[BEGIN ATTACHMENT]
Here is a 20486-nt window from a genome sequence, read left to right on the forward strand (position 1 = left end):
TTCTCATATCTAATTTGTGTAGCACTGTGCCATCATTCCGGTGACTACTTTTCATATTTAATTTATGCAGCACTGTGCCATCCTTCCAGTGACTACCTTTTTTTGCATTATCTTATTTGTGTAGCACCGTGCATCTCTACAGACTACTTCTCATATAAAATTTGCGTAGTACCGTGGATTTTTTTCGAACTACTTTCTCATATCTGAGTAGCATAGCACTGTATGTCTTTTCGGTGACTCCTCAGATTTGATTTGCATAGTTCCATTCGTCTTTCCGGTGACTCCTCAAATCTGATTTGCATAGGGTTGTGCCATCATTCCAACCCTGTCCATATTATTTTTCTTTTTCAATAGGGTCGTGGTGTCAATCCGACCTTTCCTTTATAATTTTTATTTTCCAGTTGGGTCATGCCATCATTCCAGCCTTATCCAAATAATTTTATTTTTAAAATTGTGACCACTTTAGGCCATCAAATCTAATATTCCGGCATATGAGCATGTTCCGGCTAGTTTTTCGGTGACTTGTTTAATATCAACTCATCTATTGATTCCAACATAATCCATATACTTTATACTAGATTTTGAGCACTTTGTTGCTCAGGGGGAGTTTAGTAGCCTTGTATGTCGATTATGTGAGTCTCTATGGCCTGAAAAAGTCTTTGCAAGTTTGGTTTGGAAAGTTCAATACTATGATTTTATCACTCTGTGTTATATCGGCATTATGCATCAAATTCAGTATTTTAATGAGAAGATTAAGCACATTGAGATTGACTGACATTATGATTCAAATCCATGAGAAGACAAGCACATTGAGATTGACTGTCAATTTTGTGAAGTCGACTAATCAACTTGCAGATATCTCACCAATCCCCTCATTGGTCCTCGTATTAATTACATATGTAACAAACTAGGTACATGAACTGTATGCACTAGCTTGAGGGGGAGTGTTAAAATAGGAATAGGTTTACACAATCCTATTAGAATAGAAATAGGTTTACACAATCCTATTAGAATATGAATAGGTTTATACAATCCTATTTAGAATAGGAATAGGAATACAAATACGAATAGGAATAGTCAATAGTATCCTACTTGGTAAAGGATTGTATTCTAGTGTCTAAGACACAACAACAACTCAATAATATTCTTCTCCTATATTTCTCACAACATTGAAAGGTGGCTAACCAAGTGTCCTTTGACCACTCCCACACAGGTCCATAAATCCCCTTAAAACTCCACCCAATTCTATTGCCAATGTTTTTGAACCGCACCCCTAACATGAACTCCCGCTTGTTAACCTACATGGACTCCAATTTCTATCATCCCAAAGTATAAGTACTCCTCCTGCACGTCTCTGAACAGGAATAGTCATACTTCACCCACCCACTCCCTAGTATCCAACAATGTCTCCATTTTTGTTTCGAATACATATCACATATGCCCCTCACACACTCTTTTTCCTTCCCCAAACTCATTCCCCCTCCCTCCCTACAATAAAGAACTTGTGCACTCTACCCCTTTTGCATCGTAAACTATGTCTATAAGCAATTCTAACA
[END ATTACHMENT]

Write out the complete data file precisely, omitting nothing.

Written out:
Here is a 20486-nt window from a genome sequence, read left to right on the forward strand (position 1 = left end):
TTCTCATATCTAATTTGTGTAGCACTGTGCCATCATTCCGGTGACTACTTTTCATATTTAATTTATGCAGCACTGTGCCATCCTTCCAGTGACTACCTTTTTTTGCATTATCTTATTTGTGTAGCACCGTGCATCTCTACAGACTACTTCTCATATAAAATTTGCGTAGTACCGTGGATTTTTTTCGAACTACTTTCTCATATCTGAGTAGCATAGCACTGTATGTCTTTTCGGTGACTCCTCAGATTTGATTTGCATAGTTCCATTCGTCTTTCCGGTGACTCCTCAAATCTGATTTGCATAGGGTTGTGCCATCATTCCAACCCTGTCCATATTATTTTTCTTTTTCAATAGGGTCGTGGTGTCAATCCGACCTTTCCTTTATAATTTTTATTTTCCAGTTGGGTCATGCCATCATTCCAGCCTTATCCAAATAATTTTATTTTTAAAATTGTGACCACTTTAGGCCATCAAATCTAATATTCCGGCATATGAGCATGTTCCGGCTAGTTTTTCGGTGACTTGTTTAATATCAACTCATCTATTGATTCCAACATAATCCATATACTTTATACTAGATTTTGAGCACTTTGTTGCTCAGGGGGAGTTTAGTAGCCTTGTATGTCGATTATGTGAGTCTCTATGGCCTGAAAAAGTCTTTGCAAGTTTGGTTTGGAAAGTTCAATACTATGATTTTATCACTCTGTGTTATATCGGCATTATGCATCAAATTCAGTATTTTAATGAGAAGATTAAGCACATTGAGATTGACTGACATTATGATTCAAATCCATGAGAAGACAAGCACATTGAGATTGACTGTCAATTTTGTGAAGTCGACTAATCAACTTGCAGATATCTCACCAATCCCCTCATTGGTCCTCGTATTAATTACATATGTAACAAACTAGGTACATGAACTGTATGCACTAGCTTGAGGGGGAGTGTTAAAATAGGAATAGGTTTACACAATCCTATTAGAATAGAAATAGGTTTACACAATCCTATTAGAATATGAATAGGTTTATACAATCCTATTTAGAATAGGAATAGGAATACAAATACGAATAGGAATAGTCAATAGTATCCTACTTGGTAAAGGATTGTATTCTAGTGTCTAAGACACAACAACAACTCAATAATATTCTTCTCCTATATTTCTCACAACATTGAAAGGTGGCTAACCAAGTGTCCTTTGACCACTCCCACACAGGTCCATAAATCCCCTTAAAACTCCACCCAATTCTATTGCCAATGTTTTTGAACCGCACCCCTAACATGAACTCCCGCTTGTTAACCTACATGGACTCCAATTTCTATCATCCCAAAGTATAAGTACTCCTCCTGCACGTCTCTGAACAGGAATAGTCATACTTCACCCACCCACTCCCTAGTATCCAACAATGTCTCCATTTTTGTTTCGAATACATATCACATATGCCCCTCACACACTCTTTTTCCTTCCCCAAACTCATTCCCCCTCCCTCCCTACAATAAAGAACTTGTGCACTCTACCCCTTTTGCATCGTAAACTATGTCTATAAGCAATTCTAACA